Do I rant more because it's December?

Well, anyway, this one is intended to be short. I am trying to work on this whole "having faith" thing. In the goodness of God - I'm not trending toward heresy, I believe intellectually, it's just being-in-relationship that seems bizarre, pointless, and impossible. (Rotten timing, what with Christmas coming and all.) So I have started reading I Believe in Love by Fr. Jean C.J. d'Elbee. It's a "retreat" on the writings of St. Therese of Lisieux. It's good so far.

But I have problems with the spiritual life in general...this book simply provides an example. And I swear I'm not trying to pick it to death just for the sake of finding fault. But somebody give me an actual, not just theoretical (i.e., would work in a hypothetical universe not consisting of the people who actually inhabit this one) explanation of the following.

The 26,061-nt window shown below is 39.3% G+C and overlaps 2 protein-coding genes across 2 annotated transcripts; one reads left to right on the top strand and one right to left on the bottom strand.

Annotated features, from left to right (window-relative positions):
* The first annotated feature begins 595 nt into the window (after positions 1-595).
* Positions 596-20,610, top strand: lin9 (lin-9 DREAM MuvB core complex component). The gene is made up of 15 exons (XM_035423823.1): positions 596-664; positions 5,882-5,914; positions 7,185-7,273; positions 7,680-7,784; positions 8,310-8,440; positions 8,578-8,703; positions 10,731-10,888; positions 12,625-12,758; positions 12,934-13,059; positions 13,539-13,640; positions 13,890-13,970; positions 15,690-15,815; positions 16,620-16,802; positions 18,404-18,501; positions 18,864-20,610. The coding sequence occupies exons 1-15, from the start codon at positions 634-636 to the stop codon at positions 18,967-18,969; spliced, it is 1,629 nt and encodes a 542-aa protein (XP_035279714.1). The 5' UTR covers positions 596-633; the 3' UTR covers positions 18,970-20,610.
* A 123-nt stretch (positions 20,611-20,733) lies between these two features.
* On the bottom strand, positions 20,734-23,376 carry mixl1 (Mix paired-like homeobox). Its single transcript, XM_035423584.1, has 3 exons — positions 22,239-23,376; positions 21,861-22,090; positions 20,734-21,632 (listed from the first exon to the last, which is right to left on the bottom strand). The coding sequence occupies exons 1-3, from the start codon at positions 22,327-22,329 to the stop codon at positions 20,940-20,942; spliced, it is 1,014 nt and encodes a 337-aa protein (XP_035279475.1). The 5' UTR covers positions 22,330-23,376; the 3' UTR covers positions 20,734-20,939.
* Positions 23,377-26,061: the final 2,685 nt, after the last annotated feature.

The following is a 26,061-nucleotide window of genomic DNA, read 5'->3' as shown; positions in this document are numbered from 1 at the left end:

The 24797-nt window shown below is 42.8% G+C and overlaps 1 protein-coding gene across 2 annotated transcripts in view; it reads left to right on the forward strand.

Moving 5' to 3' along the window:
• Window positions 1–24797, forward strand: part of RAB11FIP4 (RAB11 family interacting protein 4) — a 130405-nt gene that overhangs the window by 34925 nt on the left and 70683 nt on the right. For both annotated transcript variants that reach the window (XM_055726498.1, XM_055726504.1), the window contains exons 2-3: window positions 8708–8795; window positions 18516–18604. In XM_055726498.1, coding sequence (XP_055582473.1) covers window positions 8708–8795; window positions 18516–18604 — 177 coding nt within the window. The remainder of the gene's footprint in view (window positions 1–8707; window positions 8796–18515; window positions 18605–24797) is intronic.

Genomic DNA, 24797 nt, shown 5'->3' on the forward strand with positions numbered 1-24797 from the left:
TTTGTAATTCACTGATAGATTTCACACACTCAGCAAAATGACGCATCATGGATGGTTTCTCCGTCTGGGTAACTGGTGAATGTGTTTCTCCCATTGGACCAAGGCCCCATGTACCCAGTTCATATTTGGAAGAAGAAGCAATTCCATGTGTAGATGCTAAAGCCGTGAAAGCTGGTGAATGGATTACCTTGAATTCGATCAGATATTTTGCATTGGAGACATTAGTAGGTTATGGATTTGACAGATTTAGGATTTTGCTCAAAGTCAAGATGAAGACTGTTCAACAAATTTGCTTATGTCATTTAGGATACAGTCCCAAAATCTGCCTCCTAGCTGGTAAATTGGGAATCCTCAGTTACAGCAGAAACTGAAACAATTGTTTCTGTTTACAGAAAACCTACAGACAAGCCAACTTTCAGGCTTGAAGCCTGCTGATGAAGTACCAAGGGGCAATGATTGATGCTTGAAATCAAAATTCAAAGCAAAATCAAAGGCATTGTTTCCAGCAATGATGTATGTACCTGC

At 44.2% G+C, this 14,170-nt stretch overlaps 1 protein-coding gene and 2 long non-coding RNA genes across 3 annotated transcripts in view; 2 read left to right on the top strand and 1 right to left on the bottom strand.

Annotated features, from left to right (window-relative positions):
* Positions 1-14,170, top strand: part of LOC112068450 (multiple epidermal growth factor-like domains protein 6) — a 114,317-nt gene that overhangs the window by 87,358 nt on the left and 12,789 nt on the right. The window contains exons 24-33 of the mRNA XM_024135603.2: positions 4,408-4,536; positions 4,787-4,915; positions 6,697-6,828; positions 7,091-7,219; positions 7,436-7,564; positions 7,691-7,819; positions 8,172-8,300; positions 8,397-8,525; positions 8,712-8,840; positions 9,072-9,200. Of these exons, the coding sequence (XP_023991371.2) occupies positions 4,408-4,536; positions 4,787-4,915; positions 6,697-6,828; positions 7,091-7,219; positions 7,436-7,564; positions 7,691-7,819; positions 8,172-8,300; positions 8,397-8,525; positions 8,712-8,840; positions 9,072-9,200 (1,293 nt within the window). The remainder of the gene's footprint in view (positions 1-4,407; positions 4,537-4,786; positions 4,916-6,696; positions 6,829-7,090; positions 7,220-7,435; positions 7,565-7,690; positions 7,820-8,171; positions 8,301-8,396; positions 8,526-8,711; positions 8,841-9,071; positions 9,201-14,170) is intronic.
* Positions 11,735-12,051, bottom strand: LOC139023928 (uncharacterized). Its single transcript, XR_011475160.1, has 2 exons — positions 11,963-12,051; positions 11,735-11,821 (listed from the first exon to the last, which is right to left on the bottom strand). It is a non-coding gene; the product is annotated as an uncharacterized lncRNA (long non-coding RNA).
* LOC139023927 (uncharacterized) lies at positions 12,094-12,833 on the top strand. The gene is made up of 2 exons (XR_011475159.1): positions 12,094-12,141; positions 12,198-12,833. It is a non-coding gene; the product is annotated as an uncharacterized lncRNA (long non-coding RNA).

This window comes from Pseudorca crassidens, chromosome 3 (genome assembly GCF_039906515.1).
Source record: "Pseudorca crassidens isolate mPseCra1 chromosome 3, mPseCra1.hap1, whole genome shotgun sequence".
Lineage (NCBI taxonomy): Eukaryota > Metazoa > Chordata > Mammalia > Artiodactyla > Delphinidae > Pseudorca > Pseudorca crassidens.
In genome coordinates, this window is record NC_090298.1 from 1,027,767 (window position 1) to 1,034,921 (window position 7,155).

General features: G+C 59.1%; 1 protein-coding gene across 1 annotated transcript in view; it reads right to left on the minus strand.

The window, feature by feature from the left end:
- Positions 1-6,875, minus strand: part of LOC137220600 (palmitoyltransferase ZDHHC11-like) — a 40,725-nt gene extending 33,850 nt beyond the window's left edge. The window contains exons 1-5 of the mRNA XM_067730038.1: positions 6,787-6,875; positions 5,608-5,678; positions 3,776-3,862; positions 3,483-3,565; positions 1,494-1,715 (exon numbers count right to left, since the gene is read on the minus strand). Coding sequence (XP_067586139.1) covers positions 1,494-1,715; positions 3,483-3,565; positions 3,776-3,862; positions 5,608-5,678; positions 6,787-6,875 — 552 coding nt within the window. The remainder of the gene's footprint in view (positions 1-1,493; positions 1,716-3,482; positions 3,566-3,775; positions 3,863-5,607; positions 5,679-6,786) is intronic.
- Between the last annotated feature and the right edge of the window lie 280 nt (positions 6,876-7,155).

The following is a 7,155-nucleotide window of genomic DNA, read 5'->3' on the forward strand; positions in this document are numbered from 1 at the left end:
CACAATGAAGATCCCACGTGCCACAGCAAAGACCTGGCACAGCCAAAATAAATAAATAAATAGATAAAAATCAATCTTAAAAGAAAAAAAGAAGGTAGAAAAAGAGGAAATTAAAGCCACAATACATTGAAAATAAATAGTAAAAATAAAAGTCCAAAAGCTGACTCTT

Pages 17-18:

Love is life; it is the sun, the light, a divine warmth over our whole life. Without this love, you live a shallow life; you vegetate. Externally you do spiritual exercises, fulfill the duties of your state in life, but if your heart is not there, life is not there. Without love, everything is painful, everything is tiring, everything is burdensome. The Cross, taken up hesitantly, is crushing; taken smilingly, by free will, and with love, it will carry you much more than you carry it. . . . Louis Veuillot wrote, "Dry duty is a cold and hard master who does not console anyone and who is terribly boring. Speak to me of loving God, that I may fulfill with joy the duty He assigns to me, and keep the great joy of love which is sacrifice."